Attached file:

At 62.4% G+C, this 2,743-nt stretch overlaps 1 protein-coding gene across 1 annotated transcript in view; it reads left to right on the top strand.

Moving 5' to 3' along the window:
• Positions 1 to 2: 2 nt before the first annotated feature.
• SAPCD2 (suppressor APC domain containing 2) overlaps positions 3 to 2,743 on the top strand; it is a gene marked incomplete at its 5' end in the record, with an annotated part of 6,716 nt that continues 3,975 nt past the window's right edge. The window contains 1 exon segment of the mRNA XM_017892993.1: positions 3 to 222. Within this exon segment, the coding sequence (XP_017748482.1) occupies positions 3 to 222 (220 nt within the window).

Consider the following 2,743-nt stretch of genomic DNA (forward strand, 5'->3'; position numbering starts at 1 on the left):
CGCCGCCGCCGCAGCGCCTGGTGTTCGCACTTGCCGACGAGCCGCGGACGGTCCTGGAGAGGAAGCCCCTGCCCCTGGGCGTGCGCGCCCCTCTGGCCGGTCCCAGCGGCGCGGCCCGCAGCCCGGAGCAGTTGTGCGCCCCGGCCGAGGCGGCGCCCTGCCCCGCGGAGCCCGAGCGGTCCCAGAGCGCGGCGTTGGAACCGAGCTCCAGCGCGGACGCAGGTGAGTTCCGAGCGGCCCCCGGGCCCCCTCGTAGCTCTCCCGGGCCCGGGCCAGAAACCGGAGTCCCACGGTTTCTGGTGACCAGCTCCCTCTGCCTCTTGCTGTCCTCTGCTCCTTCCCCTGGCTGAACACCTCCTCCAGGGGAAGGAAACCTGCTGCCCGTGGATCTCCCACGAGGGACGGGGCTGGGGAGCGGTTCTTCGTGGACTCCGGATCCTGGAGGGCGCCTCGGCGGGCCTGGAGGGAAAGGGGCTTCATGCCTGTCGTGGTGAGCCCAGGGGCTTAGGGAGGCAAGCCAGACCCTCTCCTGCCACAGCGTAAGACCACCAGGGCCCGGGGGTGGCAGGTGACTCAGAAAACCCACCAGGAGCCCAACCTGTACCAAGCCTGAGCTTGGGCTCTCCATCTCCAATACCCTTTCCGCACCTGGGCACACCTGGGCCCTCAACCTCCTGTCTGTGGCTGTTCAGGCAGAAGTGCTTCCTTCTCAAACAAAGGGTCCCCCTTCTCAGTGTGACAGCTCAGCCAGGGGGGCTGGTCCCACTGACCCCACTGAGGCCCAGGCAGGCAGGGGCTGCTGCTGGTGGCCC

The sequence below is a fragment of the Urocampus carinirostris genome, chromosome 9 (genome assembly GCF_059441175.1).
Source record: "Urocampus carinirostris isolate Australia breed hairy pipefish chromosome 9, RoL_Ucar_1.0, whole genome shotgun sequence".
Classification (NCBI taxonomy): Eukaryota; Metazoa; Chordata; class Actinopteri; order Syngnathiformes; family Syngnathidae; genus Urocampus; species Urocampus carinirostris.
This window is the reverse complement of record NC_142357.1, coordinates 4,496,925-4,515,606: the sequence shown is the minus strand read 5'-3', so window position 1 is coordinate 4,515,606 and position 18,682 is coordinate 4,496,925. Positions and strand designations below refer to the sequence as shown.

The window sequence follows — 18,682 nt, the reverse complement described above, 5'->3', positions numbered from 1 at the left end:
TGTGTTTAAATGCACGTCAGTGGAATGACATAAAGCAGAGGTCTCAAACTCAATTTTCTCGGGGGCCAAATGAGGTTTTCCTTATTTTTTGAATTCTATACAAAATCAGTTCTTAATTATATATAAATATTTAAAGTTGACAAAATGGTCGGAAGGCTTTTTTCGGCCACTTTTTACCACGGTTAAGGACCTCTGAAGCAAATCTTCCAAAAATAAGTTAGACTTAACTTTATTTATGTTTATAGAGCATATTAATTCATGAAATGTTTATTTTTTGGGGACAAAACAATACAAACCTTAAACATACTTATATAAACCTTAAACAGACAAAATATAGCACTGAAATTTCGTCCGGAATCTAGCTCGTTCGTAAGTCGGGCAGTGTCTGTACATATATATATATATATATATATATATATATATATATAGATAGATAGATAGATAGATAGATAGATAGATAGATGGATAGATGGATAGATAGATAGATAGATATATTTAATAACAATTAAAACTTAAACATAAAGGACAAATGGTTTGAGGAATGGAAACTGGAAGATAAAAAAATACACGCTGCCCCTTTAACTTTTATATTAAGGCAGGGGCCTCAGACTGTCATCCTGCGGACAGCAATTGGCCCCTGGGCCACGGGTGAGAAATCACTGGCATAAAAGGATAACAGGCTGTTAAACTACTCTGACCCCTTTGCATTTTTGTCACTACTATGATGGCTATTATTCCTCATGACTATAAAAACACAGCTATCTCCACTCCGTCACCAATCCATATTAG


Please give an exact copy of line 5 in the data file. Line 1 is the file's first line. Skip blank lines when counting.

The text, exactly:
Consider the following 2,743-nt stretch of genomic DNA (forward strand, 5'->3'; position numbering starts at 1 on the left):